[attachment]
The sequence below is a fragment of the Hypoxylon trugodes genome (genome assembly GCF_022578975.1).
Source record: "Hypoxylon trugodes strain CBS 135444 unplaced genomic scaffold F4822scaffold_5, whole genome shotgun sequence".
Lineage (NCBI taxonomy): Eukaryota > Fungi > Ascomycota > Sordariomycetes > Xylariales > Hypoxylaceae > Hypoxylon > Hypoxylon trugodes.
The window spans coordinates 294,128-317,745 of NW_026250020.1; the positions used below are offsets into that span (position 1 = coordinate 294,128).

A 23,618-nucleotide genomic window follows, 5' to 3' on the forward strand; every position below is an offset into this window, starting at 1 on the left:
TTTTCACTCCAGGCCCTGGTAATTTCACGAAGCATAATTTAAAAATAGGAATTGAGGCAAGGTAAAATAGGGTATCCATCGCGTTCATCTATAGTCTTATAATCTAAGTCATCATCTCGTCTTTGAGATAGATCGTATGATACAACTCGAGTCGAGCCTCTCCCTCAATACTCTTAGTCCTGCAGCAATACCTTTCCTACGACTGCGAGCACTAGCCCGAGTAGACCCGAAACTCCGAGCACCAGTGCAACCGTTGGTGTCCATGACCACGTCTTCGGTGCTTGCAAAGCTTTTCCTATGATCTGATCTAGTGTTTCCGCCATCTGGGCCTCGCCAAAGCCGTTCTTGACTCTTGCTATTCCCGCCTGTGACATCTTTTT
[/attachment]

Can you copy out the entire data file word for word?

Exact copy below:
The sequence below is a fragment of the Hypoxylon trugodes genome (genome assembly GCF_022578975.1).
Source record: "Hypoxylon trugodes strain CBS 135444 unplaced genomic scaffold F4822scaffold_5, whole genome shotgun sequence".
Lineage (NCBI taxonomy): Eukaryota > Fungi > Ascomycota > Sordariomycetes > Xylariales > Hypoxylaceae > Hypoxylon > Hypoxylon trugodes.
The window spans coordinates 294,128-317,745 of NW_026250020.1; the positions used below are offsets into that span (position 1 = coordinate 294,128).

A 23,618-nucleotide genomic window follows, 5' to 3' on the forward strand; every position below is an offset into this window, starting at 1 on the left:
TTTTCACTCCAGGCCCTGGTAATTTCACGAAGCATAATTTAAAAATAGGAATTGAGGCAAGGTAAAATAGGGTATCCATCGCGTTCATCTATAGTCTTATAATCTAAGTCATCATCTCGTCTTTGAGATAGATCGTATGATACAACTCGAGTCGAGCCTCTCCCTCAATACTCTTAGTCCTGCAGCAATACCTTTCCTACGACTGCGAGCACTAGCCCGAGTAGACCCGAAACTCCGAGCACCAGTGCAACCGTTGGTGTCCATGACCACGTCTTCGGTGCTTGCAAAGCTTTTCCTATGATCTGATCTAGTGTTTCCGCCATCTGGGCCTCGCCAAAGCCGTTCTTGACTCTTGCTATTCCCGCCTGTGACATCTTTTT